FedEx Cup win worth more than $10 million

By Rex HoggardSeptember 21, 2016, 4:29 pm

ATLANTA – Ten-million dollars doesn’t buy as much as it once did.

To be clear, as paydays go, winning the FedEx Cup qualifies as a cash flow boon, even for most of the millionaires who made it to East Lake for this week’s PGA Tour season finale.

The pot of gold – it’s actually a silver cup filled with dollar bills, but that doesn’t paint the same enticing picture – has always been the central theme of the Tour’s playoffs. Through years when the mathematical formulas proved to be mind-numbingly complicated and early indifference from top players threatened to undermine the concept, the big lottery ticket awaiting the winner was always an easy way to sway the conversation back to the competition.

From the early days of the FedEx Cup experiment, there were always 10 million reasons to pay attention, whether you were a player or fan.

This year, however, it’s the championship, not the check, that’s dominating the conversation among the players. For the first time, the winner of the Tour Championship will be crowned on East Lake’s ninth hole, now the 18th after officials reversed the nines for the tournament, and it will probably also be a first that the would-be champion will be focused on something other than their bank account during the award ceremony.

This isn’t a case of millionaires turning their noses up at pocket change. Unlike other professional sports, that much money can still cause a Tour player to sit up and listen.

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“It's still a ridiculous amount of money, for a lot of guys in the field, maybe there's a few here, it doesn't change their lives that much,” said Paul Casey, who at fifth on the points list can assure himself the FedEx Cup with a victory. “But for most of the guys in the field, this would be a life-changing victory, and for me, I'm one of those guys.”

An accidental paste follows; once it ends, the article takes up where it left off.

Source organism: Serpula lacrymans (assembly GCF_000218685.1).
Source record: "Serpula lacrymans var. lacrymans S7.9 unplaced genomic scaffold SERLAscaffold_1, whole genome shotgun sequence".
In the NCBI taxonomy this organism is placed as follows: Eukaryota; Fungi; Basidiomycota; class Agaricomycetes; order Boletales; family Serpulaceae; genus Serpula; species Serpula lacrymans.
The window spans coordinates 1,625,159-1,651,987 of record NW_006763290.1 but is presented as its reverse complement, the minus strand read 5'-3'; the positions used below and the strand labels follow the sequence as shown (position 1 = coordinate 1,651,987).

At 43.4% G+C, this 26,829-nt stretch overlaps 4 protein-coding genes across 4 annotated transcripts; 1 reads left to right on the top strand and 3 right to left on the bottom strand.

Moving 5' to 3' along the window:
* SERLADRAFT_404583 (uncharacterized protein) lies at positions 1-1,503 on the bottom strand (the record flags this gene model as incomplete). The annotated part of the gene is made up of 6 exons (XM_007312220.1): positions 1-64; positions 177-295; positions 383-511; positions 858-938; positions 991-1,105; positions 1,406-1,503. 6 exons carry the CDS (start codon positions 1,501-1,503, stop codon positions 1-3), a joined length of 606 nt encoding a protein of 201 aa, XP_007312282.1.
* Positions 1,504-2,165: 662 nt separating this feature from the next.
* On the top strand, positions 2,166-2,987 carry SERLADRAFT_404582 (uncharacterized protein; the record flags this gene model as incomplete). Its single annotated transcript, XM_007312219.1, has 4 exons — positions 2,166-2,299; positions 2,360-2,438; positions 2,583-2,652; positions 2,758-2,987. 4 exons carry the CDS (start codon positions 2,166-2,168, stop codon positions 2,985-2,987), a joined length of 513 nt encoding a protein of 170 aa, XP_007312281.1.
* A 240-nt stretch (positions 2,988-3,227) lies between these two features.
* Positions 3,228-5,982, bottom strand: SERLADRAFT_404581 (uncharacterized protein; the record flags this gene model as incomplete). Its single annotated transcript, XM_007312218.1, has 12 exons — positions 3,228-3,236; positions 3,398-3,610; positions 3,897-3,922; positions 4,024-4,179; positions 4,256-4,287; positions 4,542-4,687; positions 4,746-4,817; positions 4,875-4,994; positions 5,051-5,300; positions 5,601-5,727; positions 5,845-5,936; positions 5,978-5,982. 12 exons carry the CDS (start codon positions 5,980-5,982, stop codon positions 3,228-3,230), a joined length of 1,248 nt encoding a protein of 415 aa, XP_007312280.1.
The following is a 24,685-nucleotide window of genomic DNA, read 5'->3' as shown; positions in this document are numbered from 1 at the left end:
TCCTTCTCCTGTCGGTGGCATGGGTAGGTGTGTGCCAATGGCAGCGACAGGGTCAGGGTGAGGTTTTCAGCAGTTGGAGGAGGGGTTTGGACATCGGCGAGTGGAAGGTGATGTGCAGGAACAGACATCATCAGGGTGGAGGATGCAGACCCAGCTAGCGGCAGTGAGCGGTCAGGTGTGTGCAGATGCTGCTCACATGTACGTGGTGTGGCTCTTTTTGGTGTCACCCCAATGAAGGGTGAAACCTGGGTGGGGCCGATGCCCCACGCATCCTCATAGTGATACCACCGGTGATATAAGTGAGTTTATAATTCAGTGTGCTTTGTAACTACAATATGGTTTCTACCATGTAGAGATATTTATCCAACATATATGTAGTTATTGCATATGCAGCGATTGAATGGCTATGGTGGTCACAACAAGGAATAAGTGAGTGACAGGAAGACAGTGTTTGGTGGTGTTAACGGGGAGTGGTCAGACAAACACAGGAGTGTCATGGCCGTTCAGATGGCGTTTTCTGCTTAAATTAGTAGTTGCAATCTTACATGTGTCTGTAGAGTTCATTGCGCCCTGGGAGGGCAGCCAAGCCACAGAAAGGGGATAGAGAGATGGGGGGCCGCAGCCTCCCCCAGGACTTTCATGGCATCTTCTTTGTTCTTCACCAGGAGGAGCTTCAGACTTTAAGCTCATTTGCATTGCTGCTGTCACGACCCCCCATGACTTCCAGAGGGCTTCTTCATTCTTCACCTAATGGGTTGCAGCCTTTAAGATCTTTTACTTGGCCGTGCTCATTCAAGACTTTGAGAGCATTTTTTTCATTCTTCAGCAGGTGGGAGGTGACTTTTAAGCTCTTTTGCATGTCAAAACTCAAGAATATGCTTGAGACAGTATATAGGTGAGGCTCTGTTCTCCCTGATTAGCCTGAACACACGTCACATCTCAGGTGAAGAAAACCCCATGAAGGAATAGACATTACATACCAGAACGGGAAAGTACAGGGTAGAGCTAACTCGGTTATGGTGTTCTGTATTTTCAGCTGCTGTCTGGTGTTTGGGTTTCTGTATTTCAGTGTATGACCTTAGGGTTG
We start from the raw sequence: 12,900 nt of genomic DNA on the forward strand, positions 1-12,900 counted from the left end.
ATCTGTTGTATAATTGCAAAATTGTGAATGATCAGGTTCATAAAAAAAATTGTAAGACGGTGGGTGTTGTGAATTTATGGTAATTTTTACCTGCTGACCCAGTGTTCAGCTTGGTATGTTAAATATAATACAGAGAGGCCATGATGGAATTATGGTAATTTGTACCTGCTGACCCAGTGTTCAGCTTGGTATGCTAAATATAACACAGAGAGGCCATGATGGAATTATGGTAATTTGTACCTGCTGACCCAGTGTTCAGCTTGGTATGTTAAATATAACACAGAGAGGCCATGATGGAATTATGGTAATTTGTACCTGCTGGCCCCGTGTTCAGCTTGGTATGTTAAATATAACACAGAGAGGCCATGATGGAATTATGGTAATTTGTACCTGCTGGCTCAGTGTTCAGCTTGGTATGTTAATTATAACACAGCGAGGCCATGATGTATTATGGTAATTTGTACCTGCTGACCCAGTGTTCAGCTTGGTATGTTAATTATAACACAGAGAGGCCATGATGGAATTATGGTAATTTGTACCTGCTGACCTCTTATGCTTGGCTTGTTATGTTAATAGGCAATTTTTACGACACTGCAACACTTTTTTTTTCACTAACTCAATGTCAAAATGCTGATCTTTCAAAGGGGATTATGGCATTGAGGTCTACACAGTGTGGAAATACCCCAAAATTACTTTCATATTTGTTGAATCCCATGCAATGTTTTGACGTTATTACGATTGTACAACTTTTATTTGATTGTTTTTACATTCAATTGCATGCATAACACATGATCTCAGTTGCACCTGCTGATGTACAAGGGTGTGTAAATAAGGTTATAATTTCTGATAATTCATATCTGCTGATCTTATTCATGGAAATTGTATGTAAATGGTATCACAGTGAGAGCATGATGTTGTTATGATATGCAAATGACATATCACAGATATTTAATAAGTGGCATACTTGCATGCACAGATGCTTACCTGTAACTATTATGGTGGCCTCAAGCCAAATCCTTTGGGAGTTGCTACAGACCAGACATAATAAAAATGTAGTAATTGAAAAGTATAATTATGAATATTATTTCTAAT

The difference this year for the FedEx Cup, which celebrates 10 years this week, is that having your name etched into the cup has taken priority over signing you name on the oversized check.

Maybe it’s a decade of tinkering that’s created a system that the majority of players agree with even if they don’t entirely understand it. Or perhaps it’s a trophy that includes the game’s biggest names, from Tiger Woods (2007 and ’09) to Jordan Spieth (’15). Whatever it is, the onetime curiosity has evolved into a bona fide craving.

“More so than money, I'd much rather have my name on the trophy, and that's just me personally because how much is enough?” said Jason Day, who begins the week fourth on the points list. “We all have money, but I don't have my name on the FedEx Cup trophy, and that's what I really want.”

That’s a long way from the initial thoughts on the season-long cash grab that has nothing to do with the adjusted cost of living rate and everything to do with a desire to play for more than just a paycheck, even one as big as Sunday’s jackpot.

Much like The Players and Presidents Cup, both Tour-owned properties that compete with the game’s biggest events for prestige and attention, the FedEx Cup was always going to suffer by comparison.

For years, The Players has scratched away for “fifth major” status, just as the Presidents Cup has always been challenged to move out of the Ryder Cup’s shadow. But throughout those debates it’s been the players who would decide the relative importance of each event.

The same narrative applies to the FedEx Cup, and on this front the players seem to have an increasingly clear commitment.

“I remember people kind of sneering when we first started this, thinking this is never going to be as important as a major, and now you hear guys talking about it as if it's a fifth major, as something that is that important,” said Brandt Snedeker, the winner of the 2012 FedEx Cup.

The most glaring example of this increased attention came on Tuesday when Jordan Spieth, who is seventh on the points list, was asked if he knew the various scenarios that would allow him to win the FedEx Cup.